Today in History:

1067 Series I Volume XLI-II Serial 84 - Price's Missouri Expedition Part II


in case Banks had retreated, which could not be certainly ascertained until daylight, to take up the pursuit of the flying enemy. To my surprise and indignation General Bee's brigade was not in line of battle until at least a half hour by sun, by which time Colonels Baylor and Madison, with their cavalry regiments, had gotten five or six miles in pursuit and had sent back a number of prisoners. Of course I know nothing of General Bee's conduct subsequent to the period of which I have spoken, but give the above as the grounds of my objections to his being assigned to an important command. So far as this officer's personal character is concerned, his courage, honor, and integrity are universally conceded, and by none more fully than myself, but I would regard it as a public calamity to know of his being assigned to an important command.

I am, general very respectfully,


Major-General, Commanding.

Camp Dobbin, August 15, 1864.

Colonel S. A. DOBBIN,

Commanding Brigade:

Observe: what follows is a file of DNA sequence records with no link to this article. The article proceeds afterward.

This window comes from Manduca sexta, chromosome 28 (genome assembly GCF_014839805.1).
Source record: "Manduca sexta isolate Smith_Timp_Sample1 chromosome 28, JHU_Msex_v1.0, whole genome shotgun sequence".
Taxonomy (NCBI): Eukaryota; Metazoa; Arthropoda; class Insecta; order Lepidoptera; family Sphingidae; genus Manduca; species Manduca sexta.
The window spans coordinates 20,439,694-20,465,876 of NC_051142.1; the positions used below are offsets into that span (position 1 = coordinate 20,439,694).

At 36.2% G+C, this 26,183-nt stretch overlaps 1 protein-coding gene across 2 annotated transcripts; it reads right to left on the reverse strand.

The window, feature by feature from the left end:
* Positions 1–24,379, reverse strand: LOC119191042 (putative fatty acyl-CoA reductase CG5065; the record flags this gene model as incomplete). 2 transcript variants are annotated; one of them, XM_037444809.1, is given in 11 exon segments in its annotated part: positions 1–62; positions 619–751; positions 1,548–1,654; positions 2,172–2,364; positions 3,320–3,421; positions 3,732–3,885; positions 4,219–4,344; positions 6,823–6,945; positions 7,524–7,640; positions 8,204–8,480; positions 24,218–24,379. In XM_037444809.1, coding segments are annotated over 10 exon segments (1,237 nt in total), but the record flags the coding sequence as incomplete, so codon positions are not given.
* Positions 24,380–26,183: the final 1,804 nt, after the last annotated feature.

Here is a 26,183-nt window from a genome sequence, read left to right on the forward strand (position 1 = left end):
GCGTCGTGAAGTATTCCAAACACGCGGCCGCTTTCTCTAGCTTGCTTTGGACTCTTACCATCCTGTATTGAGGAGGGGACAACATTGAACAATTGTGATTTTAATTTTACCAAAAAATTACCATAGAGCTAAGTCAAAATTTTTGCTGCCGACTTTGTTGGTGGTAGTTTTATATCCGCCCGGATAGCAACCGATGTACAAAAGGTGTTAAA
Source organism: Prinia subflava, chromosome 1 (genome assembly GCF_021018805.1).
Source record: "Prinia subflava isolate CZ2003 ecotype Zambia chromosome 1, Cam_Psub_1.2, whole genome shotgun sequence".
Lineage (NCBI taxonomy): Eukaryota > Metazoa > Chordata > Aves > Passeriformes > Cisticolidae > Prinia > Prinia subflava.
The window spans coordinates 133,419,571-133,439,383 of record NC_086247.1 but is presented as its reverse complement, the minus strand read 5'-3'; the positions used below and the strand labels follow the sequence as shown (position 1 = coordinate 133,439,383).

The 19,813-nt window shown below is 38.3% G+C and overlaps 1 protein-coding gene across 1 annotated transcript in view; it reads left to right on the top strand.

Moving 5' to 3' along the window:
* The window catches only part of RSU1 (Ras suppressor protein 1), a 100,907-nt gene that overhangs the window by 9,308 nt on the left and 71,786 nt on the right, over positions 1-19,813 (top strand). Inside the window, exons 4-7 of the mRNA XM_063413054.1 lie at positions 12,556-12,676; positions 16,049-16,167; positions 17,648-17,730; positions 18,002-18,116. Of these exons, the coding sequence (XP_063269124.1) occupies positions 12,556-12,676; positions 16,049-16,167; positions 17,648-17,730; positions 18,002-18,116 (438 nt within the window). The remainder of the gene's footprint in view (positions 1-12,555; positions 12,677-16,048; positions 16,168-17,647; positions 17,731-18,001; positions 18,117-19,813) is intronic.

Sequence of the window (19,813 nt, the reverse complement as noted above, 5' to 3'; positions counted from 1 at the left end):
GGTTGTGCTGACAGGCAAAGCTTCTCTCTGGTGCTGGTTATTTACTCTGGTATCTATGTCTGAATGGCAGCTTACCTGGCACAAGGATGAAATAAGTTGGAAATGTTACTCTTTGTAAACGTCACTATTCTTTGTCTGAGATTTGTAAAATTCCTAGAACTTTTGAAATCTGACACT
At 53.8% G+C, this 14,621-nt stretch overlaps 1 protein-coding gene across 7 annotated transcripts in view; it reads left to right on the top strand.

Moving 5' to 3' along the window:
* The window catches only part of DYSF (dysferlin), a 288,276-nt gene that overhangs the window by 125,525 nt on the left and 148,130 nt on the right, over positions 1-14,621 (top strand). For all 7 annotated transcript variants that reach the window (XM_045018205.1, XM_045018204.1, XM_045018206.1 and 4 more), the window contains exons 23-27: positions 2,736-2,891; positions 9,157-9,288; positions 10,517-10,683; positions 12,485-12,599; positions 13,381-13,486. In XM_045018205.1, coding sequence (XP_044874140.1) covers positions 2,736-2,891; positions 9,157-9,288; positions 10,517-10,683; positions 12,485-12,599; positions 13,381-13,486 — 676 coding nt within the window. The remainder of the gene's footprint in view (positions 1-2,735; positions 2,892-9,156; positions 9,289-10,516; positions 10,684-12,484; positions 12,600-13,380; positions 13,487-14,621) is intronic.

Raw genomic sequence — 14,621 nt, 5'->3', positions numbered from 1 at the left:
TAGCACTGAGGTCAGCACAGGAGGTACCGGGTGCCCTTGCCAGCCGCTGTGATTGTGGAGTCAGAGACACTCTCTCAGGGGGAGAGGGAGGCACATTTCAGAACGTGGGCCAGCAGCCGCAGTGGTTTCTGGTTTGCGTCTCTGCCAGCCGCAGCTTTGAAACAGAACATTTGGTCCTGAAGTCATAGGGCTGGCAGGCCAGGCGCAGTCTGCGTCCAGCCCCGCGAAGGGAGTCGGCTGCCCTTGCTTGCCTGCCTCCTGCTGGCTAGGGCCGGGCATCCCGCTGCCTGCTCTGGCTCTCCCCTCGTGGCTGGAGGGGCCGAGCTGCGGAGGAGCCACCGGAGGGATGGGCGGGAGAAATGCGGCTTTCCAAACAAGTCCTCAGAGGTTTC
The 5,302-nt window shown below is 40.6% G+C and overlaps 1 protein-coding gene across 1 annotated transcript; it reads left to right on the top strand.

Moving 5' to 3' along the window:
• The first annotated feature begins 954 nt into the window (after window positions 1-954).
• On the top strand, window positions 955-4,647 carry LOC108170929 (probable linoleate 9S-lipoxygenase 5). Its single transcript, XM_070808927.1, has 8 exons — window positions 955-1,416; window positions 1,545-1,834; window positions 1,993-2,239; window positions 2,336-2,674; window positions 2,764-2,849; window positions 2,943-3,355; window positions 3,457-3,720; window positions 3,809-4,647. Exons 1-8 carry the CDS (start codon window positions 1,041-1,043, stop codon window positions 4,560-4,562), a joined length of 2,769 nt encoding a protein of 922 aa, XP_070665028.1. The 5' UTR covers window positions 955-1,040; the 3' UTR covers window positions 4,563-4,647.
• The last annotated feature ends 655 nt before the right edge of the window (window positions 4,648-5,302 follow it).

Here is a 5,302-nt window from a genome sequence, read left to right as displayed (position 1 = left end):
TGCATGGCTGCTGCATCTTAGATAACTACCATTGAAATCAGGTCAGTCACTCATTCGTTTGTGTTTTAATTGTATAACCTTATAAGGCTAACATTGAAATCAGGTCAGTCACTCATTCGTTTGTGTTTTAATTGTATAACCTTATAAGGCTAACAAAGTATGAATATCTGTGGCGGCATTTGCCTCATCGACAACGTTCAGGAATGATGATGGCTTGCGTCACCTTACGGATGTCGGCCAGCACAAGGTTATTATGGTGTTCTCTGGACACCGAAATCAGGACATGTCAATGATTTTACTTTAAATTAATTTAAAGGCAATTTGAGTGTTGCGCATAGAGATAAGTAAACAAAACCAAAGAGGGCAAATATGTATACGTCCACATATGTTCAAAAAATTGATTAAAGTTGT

COLONEL: I am looking for a courier from Camden every day, and I think he will be here the 18th at farthest. This messenger will bring the explicit information whether I shall move north or south, and when my orders are received the rapidity with which I shall march will only be equaled by the desire to go forward. I wrote to you some time ago stating that you could cross White River below Clarendon and report to General Price in that direction. I now suggest that you form a connection with me, and if I should be ordered south you can take the same route. I mention this because the country through which I shall pass will afford you some recruits; there will be also some unattached companies which I can assign to you, and because I shall halt at Washington long enough for you to concentrate all your men. You had better have you entire command on the west side of Black River by the evening of the 20th of August, as I shall concentrate my whole force in the neighborhood lying between Batesville and Hookram, and anywhere there you will be in communication with me. One think is certain, we will have to leave this country, either north or south, in a very few days, for the wheat crop is entirely consumed, the growing corn taxed heavily both by drought and foraging, and the necessities of the citizens demand that they should be left before starvation is upon them. The Federals have left Searcy and gone went toward the military road leading from Little Rock to Batesville. I shall know to-night to what point they intend marching. Captain Redd, my aide-de-camp, will deliver this communication. Please write fully by him your intentions. I have high hopes of going to Missouri, but in the event of a failure I will leave the country immediately after the 20th. I have no other news worth your attention. The longer I remain here now the greater difficulty I will have in keeping the recruits together, and it is a matter of military necessity to leave for the regular army immediately or else march on a heavy expedition where they will be too far away from home to return when they desire to see "Sarah and the children." Let me know by Captain Redd whether you intend going with me or by